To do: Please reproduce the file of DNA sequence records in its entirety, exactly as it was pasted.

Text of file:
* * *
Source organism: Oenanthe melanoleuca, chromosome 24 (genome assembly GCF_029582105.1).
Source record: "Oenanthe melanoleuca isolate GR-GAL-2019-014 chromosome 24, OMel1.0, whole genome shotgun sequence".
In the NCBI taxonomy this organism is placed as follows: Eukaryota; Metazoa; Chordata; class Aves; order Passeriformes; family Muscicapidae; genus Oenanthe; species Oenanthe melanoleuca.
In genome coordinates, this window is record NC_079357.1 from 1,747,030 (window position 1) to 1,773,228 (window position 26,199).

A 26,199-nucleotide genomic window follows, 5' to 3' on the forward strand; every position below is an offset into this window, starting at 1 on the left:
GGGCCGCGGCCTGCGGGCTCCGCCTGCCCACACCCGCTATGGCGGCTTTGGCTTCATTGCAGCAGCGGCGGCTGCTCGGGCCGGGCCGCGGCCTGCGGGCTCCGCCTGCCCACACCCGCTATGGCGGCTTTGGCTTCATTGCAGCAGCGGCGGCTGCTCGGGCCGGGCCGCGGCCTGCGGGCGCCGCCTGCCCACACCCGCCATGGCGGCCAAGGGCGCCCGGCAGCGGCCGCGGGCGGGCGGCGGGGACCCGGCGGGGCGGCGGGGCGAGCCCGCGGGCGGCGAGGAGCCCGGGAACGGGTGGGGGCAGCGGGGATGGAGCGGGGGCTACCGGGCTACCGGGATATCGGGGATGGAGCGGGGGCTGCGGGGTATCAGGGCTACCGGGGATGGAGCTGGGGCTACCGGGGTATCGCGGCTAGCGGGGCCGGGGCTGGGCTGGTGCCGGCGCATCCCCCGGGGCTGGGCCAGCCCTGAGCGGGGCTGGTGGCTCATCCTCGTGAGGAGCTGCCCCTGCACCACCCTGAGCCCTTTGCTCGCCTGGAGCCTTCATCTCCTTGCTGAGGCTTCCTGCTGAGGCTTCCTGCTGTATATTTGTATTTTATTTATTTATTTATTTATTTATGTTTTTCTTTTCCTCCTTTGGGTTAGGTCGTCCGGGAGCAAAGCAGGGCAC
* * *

Source organism: Oenanthe melanoleuca, chromosome 24 (genome assembly GCF_029582105.1).
Source record: "Oenanthe melanoleuca isolate GR-GAL-2019-014 chromosome 24, OMel1.0, whole genome shotgun sequence".
In the NCBI taxonomy this organism is placed as follows: Eukaryota; Metazoa; Chordata; class Aves; order Passeriformes; family Muscicapidae; genus Oenanthe; species Oenanthe melanoleuca.
In genome coordinates, this window is record NC_079357.1 from 1,747,030 (window position 1) to 1,773,228 (window position 26,199).

A 26,199-nucleotide genomic window follows, 5' to 3' on the forward strand; every position below is an offset into this window, starting at 1 on the left:
GGGCCGCGGCCTGCGGGCTCCGCCTGCCCACACCCGCTATGGCGGCTTTGGCTTCATTGCAGCAGCGGCGGCTGCTCGGGCCGGGCCGCGGCCTGCGGGCTCCGCCTGCCCACACCCGCTATGGCGGCTTTGGCTTCATTGCAGCAGCGGCGGCTGCTCGGGCCGGGCCGCGGCCTGCGGGCGCCGCCTGCCCACACCCGCCATGGCGGCCAAGGGCGCCCGGCAGCGGCCGCGGGCGGGCGGCGGGGACCCGGCGGGGCGGCGGGGCGAGCCCGCGGGCGGCGAGGAGCCCGGGAACGGGTGGGGGCAGCGGGGATGGAGCGGGGGCTACCGGGCTACCGGGATATCGGGGATGGAGCGGGGGCTGCGGGGTATCAGGGCTACCGGGGATGGAGCTGGGGCTACCGGGGTATCGCGGCTAGCGGGGCCGGGGCTGGGCTGGTGCCGGCGCATCCCCCGGGGCTGGGCCAGCCCTGAGCGGGGCTGGTGGCTCATCCTCGTGAGGAGCTGCCCCTGCACCACCCTGAGCCCTTTGCTCGCCTGGAGCCTTCATCTCCTTGCTGAGGCTTCCTGCTGAGGCTTCCTGCTGTATATTTGTATTTTATTTATTTATTTATTTATTTATGTTTTTCTTTTCCTCCTTTGGGTTAGGTCGTCCGGGAGCAAAGCAGGGCAC